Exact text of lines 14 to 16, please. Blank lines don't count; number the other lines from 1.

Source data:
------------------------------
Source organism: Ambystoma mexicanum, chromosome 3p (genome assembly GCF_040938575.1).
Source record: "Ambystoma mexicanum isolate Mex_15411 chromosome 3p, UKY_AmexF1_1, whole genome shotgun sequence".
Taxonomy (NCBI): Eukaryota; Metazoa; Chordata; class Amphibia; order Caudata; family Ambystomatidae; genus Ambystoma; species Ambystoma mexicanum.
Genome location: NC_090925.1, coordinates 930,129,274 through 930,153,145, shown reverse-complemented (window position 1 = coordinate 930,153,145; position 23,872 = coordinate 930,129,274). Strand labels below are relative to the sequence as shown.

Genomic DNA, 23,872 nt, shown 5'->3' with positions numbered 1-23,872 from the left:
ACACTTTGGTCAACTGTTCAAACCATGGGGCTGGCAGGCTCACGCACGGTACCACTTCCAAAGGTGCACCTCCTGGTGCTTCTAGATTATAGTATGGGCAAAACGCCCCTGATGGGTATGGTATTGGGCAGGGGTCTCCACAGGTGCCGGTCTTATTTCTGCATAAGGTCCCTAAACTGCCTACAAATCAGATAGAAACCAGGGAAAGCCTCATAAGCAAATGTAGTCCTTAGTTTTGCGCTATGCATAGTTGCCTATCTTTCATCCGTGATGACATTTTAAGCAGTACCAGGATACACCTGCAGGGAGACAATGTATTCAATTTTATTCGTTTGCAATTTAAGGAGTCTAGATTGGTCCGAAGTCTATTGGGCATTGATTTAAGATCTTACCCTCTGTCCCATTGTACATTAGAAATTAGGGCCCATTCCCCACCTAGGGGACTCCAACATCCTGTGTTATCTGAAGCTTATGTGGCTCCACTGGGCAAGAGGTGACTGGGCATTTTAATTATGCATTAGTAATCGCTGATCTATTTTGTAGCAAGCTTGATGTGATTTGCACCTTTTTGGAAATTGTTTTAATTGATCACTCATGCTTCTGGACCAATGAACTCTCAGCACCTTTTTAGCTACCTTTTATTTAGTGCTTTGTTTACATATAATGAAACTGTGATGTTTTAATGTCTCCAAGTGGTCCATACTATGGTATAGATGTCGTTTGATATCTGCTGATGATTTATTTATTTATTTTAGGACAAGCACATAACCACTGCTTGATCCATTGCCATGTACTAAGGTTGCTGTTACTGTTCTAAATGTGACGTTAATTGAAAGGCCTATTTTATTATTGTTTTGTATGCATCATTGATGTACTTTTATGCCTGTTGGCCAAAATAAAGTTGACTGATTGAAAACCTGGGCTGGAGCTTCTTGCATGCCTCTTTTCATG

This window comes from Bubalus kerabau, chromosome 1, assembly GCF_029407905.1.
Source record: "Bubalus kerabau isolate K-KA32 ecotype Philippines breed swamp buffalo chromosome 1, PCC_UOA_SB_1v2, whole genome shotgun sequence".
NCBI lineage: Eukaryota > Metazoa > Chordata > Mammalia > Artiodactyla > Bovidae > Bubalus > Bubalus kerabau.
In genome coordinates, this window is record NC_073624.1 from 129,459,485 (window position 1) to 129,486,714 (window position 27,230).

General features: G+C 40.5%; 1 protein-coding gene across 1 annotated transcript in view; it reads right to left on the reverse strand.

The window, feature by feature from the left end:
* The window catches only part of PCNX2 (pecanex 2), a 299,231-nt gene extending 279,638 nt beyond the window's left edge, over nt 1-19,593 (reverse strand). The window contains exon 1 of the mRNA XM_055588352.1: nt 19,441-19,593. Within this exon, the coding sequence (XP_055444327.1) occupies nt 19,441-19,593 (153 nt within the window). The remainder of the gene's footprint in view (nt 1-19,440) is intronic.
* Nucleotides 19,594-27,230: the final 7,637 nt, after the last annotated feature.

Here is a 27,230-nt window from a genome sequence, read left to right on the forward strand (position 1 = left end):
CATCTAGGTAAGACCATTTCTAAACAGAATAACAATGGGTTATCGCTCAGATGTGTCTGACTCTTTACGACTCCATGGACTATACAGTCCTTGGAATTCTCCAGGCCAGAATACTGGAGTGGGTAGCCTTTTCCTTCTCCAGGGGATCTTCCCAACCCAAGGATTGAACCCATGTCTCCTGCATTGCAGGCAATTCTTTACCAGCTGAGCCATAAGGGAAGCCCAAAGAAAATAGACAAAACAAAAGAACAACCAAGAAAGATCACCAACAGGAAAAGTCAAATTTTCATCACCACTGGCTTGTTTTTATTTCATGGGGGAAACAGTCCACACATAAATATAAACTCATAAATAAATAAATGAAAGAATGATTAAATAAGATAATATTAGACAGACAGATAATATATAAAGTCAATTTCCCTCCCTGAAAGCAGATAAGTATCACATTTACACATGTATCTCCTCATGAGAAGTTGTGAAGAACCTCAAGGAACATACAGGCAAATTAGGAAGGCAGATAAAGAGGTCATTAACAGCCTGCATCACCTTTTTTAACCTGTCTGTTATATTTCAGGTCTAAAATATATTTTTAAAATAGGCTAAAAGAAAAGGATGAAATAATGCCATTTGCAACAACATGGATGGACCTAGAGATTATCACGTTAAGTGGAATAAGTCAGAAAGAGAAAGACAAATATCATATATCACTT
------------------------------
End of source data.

* Nucleotides 19,594-27,230: the final 7,637 nt, after the last annotated feature.

Here is a 27,230-nt window from a genome sequence, read left to right on the forward strand (position 1 = left end):
CATCTAGGTAAGACCATTTCTAAACAGAATAACAATGGGTTATCGCTCAGATGTGTCTGACTCTTTACGACTCCATGGACTATACAGTCCTTGGAATTCTCCAGGCCAGAATACTGGAGTGGGTAGCCTTTTCCTTCTCCAGGGGATCTTCCCAACCCAAGGATTGAACCCATGTCTCCTGCATTGCAGGCAATTCTTTACCAGCTGAGCCATAAGGGAAGCCCAAAGAAAATAGACAAAACAAAAGAACAACCAAGAAAGATCACCAACAGGAAAAGTCAAATTTTCATCACCACTGGCTTGTTTTTATTTCATGGGGGAAACAGTCCACACATAAATATAAACTCATAAATAAATAAATGAAAGAATGATTAAATAAGATAATATTAGACAGACAGATAATATATAAAGTCAATTTCCCTCCCTGAAAGCAGATAAGTATCACATTTACACATGTATCTCCTCATGAGAAGTTGTGAAGAACCTCAAGGAACATACAGGCAAATTAGGAAGGCAGATAAAGAGGTCATTAACAGCCTGCATCACCTTTTTTAACCTGTCTGTTATATTTCAGGTCTAAAATATATTTTTAAAATAGGCTAAAAGAAAAGGATGAAATAATGCCATTTGCAACAACATGGATGGACCTAGAGATTATCACGTTAAGTGGAATAAGTCAGAAAGAGAAAGACAAATATCATATATCACTT